Call for worldwide survey of working conditions

PETROPOLIS, Brazil, Nov. 9 — Young Christian Workers from 85 countries unanimously called for a worldwide survey of working conditions of young workers and resolved to set up an international program for vocational training for young people entering the labor force.

Some 350 delegates gathered here for the YCW’s second international congress (Nov. 2 to 11). They had held no similar meeting since their first congress in Rome in 1957.

Present for the meeting in this resort city was Msgr. Joseph Cardijn, 80-year-old founder of the movement. The congress began with a Mass offered by Jaime Cardinal de Barros Camara, Archbishop of Rio de Janeiro, during which the various delegations recited prayers in their own languages.

The congress was opened officially by Canada’s Romeo Maione, outgoing president of the International YCW, in the presence of high dignitaries of Church and State. Archbishop Armando Lombardi, Apostolic Nuncio to Brazil, read a letter sent on behalf of His Holiness Pope John XXIII.

“There is no doubt,” the letter said, “that this meeting will result in new missionary development and strengthen the union of young workers of All races and colors in the Mystical Body of Christ.”

The general program of the YCW was outlined by Malone in his keynote address.

“Basically,” he said, “our task here is to do something about the problems of working youth, but at the same time we must realize how the problems of young workers exist within the context of larger problems which are now sweeping the earth… Modern times demand heroic virtue. Man is hungry for peace, and ‘Blessed are the peacemakers for they shall be called children of God.'”

Maione mentioned such current problems as population growth, the upheavals accompanying the end of the colonial era, migration, education and the breaking-up of family life.

But he indicated that the greatest problem is the decline of religious influence on society: “When religious values start to slide, so also does respect for the human person. Without God what is man? Without God humanism is a lie. What is man worth? Why respect him? This slippery trail leads us into confusion once again and the world becomes a Jungle where the strong do what they will with the weak.”

Calling for the construction of a new social order which is broad and realistic, Maione said: “There are few men, if any, who can prophesy about the future structure of the world. If we are humble, we must all admit that we are not competent to say how the present and future discoveries of science will affect our social structure.”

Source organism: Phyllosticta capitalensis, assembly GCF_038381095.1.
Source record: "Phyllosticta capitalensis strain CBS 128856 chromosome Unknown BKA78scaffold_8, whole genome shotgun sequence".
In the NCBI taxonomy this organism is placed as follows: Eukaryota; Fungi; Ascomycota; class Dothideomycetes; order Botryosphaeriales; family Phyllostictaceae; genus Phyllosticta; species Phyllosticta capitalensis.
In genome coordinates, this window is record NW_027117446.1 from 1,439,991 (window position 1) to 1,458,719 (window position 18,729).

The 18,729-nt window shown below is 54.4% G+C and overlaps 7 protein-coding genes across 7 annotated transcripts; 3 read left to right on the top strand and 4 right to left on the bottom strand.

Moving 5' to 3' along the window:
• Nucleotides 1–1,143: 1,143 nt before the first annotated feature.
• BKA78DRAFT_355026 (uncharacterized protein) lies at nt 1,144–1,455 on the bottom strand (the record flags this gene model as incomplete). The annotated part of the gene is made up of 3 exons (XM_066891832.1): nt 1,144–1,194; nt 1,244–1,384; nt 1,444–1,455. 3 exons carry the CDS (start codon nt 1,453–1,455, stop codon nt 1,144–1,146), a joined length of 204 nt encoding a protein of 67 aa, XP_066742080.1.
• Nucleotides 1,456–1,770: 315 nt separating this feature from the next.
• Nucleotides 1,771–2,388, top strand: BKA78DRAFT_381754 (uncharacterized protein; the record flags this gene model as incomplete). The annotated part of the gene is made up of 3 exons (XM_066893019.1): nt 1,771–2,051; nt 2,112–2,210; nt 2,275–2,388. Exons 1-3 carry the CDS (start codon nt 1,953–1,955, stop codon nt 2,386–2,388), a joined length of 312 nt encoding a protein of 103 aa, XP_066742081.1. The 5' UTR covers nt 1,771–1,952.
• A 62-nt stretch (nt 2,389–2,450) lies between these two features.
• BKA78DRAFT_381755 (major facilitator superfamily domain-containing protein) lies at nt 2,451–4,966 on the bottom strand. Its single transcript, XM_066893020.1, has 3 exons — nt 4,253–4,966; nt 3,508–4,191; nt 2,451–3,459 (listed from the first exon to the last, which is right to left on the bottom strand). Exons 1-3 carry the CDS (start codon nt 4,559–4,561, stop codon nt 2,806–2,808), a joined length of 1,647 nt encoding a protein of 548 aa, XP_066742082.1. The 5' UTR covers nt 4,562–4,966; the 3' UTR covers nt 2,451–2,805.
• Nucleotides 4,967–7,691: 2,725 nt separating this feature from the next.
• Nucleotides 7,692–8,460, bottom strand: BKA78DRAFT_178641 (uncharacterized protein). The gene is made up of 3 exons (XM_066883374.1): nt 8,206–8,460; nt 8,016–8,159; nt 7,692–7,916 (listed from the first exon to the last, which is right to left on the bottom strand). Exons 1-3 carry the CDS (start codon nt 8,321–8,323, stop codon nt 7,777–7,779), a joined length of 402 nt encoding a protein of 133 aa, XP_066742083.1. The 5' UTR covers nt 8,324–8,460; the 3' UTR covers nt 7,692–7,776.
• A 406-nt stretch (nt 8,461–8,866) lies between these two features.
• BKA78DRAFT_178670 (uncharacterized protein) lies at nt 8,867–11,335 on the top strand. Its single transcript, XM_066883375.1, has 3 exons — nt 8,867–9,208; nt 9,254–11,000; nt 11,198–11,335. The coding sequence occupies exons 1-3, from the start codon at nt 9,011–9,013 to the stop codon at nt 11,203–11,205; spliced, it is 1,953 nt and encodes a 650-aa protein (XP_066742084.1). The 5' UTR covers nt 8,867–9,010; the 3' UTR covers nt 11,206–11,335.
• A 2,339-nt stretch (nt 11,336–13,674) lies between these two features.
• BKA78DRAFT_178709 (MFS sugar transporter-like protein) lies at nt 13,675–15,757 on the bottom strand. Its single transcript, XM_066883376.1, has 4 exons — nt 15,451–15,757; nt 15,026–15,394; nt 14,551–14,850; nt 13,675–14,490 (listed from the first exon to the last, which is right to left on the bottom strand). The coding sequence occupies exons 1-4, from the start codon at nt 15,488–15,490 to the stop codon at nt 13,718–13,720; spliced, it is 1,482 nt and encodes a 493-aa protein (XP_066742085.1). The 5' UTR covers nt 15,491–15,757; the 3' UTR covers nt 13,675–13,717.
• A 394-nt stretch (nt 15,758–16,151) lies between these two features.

He insisted that out of the prevailing international anarchy of today anew social order based on the masses of mankind must emerge.

If the traditional ruling classes are in danger of decay today, he said, it is because they have refused to adapt, or have proved themselves incapable of adapting, to the task of the just organization of anew world.

The congress, besides calling for a survey of working conditions throughout the world and for an international training program also voted for permanent mutual aid programs between YCW groups.

It urged YCW action on behalf of workers at both the national level and before such organizations as the U.N. Economic and Social Council, the International Labor Organization, the United Nations Educational, Scientific and Cultural Organization (UNESCO), the UN Food and Agriculture Organization and the World Health Organization.

Also approved were two appeals:

  • That men of good will “cooperate in the efforts of young workers to build a more Just and more human world, placing themselves at the service of the community and avoiding any kind of individualism”
  • That national government and international organizations “strive together” for world peace, and “carry out their mission by fulfilling the urgent aspirations of the people and bring about respect for the human person.”


YCWs of 85 countries call for worker survey, wider vocational work (N.C.W.C. NEWS SERVICE)